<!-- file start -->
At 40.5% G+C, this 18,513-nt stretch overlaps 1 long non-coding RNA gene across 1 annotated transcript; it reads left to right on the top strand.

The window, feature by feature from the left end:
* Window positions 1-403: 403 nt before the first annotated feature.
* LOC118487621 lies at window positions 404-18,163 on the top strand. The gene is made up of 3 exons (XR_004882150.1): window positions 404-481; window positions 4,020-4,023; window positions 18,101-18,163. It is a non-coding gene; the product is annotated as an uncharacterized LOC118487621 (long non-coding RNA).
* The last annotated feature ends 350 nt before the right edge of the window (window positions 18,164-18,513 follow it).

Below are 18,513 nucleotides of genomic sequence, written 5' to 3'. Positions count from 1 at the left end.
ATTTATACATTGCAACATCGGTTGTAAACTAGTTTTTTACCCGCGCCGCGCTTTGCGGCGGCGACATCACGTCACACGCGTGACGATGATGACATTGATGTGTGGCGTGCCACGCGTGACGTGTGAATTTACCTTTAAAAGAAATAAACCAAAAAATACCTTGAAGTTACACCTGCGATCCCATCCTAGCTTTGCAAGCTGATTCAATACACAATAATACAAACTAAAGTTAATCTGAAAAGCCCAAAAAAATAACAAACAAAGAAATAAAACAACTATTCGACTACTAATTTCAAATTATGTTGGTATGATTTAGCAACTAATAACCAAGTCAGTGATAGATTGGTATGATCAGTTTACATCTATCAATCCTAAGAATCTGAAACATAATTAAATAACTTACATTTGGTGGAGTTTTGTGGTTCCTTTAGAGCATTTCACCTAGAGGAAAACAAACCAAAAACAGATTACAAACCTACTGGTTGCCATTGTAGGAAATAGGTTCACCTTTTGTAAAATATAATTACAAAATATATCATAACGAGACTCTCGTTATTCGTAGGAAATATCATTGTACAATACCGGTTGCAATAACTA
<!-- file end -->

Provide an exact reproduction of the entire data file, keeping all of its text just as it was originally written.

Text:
At 40.5% G+C, this 18,513-nt stretch overlaps 1 long non-coding RNA gene across 1 annotated transcript; it reads left to right on the top strand.

The window, feature by feature from the left end:
* Window positions 1-403: 403 nt before the first annotated feature.
* LOC118487621 lies at window positions 404-18,163 on the top strand. The gene is made up of 3 exons (XR_004882150.1): window positions 404-481; window positions 4,020-4,023; window positions 18,101-18,163. It is a non-coding gene; the product is annotated as an uncharacterized LOC118487621 (long non-coding RNA).
* The last annotated feature ends 350 nt before the right edge of the window (window positions 18,164-18,513 follow it).

Below are 18,513 nucleotides of genomic sequence, written 5' to 3'. Positions count from 1 at the left end.
ATTTATACATTGCAACATCGGTTGTAAACTAGTTTTTTACCCGCGCCGCGCTTTGCGGCGGCGACATCACGTCACACGCGTGACGATGATGACATTGATGTGTGGCGTGCCACGCGTGACGTGTGAATTTACCTTTAAAAGAAATAAACCAAAAAATACCTTGAAGTTACACCTGCGATCCCATCCTAGCTTTGCAAGCTGATTCAATACACAATAATACAAACTAAAGTTAATCTGAAAAGCCCAAAAAAATAACAAACAAAGAAATAAAACAACTATTCGACTACTAATTTCAAATTATGTTGGTATGATTTAGCAACTAATAACCAAGTCAGTGATAGATTGGTATGATCAGTTTACATCTATCAATCCTAAGAATCTGAAACATAATTAAATAACTTACATTTGGTGGAGTTTTGTGGTTCCTTTAGAGCATTTCACCTAGAGGAAAACAAACCAAAAACAGATTACAAACCTACTGGTTGCCATTGTAGGAAATAGGTTCACCTTTTGTAAAATATAATTACAAAATATATCATAACGAGACTCTCGTTATTCGTAGGAAATATCATTGTACAATACCGGTTGCAATAACTA